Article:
The second method of learning that will be analysed in Guided Learning. Guided learning generally refers to a learning programme where you do not have to actually attend the learning centre but you can study from home, usually through internet direction and activities. There are many advantages to this style of learning, for example, The Cambridge University Press (2020) gave the example that to study a MBA full time for one year using face to face methods can cost £30,000. However, studying via distance learning methods over three years can cost £16,795. This is a significant benefit to distance learning as it allows learning to be less ‘elitist’, making it more possible for people who want to learn to be more able to afford the tuition fees. The cost of the face to face methods may significantly decrease the number of those able to afford to learn in this manner.
The Scholarship Position Team (2014) suggested that distance education has many benefits that will help the wellbeing of the learner. This includes energy levels and time being increased and maintain significantly through distance learning. The learner will not have to worry about commuting to the centre, the worry of being punctual which can therefore decreasing anxiety and stress. This in itself is a significant benefit if it can actually increase an individual’s wellbeing during their learning and make the whole experience positive rather than unenjoyable. Another over riding positive related to distance learning is the flexibility it provides to the learner. This method allows the student to learn and gain qualifications in order to develop but with the flexibility of balancing a family, their job and generally a busy schedule. Being able to successfully manage many different elements of life alongside studying is a very useful life and professional skill to master which involved time management, internal motivation and the ability to prioritise. Skills that all lend themselves to a successful career. However, although distance learning may work extremely well for certain people, those who are not self-disciplined and driven to complete their studies without someone pushing them to do so, may find this method of learning extremely difficult. In these circumstances, face to face, classroom based study may be the better option if they find it difficult to stay motivated without assistance. In a similar, way certain learners may enjoy and benefit from physical interaction which class room based learning lends itself to, where they can gain social benefits from the tutor and their peers. Therefore, certain students who crave this interaction may experience even less motivation when trying to engage with distance learning as they feel too isolated. Nevertheless, class room based learning can be impossible for certain people and leave people who are willing to learn without an option to develop their skills. For example, certain areas may not cater for certain skill development, whereas distance learning allows anyone in the world to access learning. Therefore making it achievable for all socio economic backgrounds and localities to develop on an equal platform as those who can afford or live locally to an education facility. However, although there are clearly benefits to distance learning, there are just some skills that cannot be acquired by this type of method, for example practical base activities that require physically practising the skills. Furthermore, it is more difficult to practise social interactions via distance learning than it is in class room activities for those careers that rely on good communication skills.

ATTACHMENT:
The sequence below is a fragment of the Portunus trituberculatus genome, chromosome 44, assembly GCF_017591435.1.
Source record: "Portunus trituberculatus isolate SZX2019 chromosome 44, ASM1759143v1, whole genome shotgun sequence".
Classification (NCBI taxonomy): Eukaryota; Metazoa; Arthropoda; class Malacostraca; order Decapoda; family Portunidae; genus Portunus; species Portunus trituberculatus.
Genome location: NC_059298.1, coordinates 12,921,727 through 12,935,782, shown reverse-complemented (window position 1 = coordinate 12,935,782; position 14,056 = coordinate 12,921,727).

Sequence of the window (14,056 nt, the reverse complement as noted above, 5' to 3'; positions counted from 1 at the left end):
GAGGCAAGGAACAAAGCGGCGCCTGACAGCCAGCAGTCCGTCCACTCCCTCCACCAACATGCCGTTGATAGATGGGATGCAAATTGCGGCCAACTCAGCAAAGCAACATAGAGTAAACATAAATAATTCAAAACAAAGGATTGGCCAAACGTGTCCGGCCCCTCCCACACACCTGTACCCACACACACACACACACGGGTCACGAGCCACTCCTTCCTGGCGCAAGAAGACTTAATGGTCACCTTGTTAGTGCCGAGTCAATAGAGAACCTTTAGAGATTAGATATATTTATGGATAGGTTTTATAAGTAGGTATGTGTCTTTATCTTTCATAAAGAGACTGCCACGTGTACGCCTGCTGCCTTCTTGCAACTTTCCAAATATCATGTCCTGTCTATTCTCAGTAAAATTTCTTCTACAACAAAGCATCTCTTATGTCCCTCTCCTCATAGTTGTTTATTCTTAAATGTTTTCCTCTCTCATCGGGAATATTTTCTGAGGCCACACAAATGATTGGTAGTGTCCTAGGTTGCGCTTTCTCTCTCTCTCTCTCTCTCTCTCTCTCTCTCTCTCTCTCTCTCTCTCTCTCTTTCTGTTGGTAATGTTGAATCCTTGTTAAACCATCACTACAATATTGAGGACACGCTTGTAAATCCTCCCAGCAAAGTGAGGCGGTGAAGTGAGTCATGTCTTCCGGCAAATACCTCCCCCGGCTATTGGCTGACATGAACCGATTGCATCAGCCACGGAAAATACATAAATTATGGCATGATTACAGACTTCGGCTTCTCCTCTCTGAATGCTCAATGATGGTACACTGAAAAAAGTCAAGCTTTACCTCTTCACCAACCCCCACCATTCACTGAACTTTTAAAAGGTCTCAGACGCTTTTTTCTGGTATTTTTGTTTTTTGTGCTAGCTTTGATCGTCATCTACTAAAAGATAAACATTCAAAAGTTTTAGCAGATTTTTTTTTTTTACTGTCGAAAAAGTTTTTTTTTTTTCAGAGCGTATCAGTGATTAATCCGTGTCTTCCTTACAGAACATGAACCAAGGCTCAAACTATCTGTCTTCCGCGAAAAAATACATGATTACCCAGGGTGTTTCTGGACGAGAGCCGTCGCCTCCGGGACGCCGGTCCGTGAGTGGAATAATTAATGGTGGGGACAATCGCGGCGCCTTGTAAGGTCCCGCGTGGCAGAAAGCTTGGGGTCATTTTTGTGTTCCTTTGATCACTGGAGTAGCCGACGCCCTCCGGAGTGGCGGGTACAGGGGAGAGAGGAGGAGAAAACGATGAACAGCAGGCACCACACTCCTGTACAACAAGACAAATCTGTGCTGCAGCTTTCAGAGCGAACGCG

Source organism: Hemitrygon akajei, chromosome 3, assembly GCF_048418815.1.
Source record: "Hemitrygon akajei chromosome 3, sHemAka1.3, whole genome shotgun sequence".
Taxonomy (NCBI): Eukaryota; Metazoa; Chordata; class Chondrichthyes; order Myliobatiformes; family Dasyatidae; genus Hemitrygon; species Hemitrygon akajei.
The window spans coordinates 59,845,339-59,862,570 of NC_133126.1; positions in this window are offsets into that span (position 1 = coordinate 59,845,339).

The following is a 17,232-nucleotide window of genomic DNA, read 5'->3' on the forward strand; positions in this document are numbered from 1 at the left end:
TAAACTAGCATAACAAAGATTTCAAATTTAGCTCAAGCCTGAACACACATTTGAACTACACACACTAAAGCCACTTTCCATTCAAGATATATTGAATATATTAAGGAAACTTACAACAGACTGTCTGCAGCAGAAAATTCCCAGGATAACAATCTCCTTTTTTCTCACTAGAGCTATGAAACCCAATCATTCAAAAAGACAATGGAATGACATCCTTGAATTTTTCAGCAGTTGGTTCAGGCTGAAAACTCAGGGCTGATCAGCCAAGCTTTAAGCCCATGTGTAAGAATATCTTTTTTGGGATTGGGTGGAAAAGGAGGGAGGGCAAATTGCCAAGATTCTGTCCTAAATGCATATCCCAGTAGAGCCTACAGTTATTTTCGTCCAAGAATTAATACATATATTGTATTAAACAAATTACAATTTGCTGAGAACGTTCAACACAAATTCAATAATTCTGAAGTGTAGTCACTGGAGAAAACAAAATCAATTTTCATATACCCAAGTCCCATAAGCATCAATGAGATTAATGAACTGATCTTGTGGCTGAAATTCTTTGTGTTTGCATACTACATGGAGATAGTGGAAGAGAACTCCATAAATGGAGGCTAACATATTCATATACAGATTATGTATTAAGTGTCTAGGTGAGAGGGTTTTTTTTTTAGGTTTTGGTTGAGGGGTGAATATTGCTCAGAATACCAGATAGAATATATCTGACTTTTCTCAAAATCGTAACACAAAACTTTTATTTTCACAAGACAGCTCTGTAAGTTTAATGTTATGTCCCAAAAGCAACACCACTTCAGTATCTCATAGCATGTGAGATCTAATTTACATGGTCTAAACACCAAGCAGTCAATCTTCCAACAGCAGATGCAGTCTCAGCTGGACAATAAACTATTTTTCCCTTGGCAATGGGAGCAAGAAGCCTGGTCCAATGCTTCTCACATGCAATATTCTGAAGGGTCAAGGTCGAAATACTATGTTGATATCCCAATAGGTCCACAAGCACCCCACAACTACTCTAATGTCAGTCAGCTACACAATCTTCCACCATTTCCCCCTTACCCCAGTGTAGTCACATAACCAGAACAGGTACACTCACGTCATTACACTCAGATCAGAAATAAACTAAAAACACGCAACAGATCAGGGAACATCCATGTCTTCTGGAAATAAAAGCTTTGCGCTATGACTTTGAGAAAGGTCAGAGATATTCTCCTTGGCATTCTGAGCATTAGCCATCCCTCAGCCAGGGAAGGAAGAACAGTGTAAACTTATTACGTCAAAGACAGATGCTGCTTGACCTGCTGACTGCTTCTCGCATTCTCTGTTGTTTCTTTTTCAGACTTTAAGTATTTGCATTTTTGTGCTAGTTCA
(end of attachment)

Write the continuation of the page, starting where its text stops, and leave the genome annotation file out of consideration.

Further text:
In conclusion, both mentoring and distance learning can be extremely effective as a learning method, however, there is also limitations to their effectiveness. Mentoring is an excellent way to become fully engaged within an organisation and as long as they have a knowledgeable mentor, the learner can gain valuable experience and confidence from this technique. However, this largely depends on the quality of the mentor, a poor mentor can cause more damage by providing the mentee with a negative experience with little productivity. Nevertheless, this is a very good way to learn practical skills and fully understand a company which they are new to. In a similar way, distance learning can be a lot more inclusive and more attainable for those who cannot afford formal education or cannot access the facility. It is also an excellent way for individuals to learn and gain qualifications while they are working and balance a busy lift alongside studying. However, this method will not work for everyone as you do require to be self-motivated and be able to prioritise their life around studying. This will not be achievable for everyone as some people would need a lot of encouragement to achieve their goals through face to face tuition. Furthermore, depending on what is being learnt, this method may not be at all appropriate, for example in an industry where a practical skill is required, such as a nurse being able to take blood tests would not be considered competent by only engaging with distance learning. Therefore, methods of learning are effective but must be appropriate for the person involved and also the activity that is being learnt. If the method is an appropriate match to that person and skill, it can be hugely effective. However, if this is not an appropriate match, learning will be limited.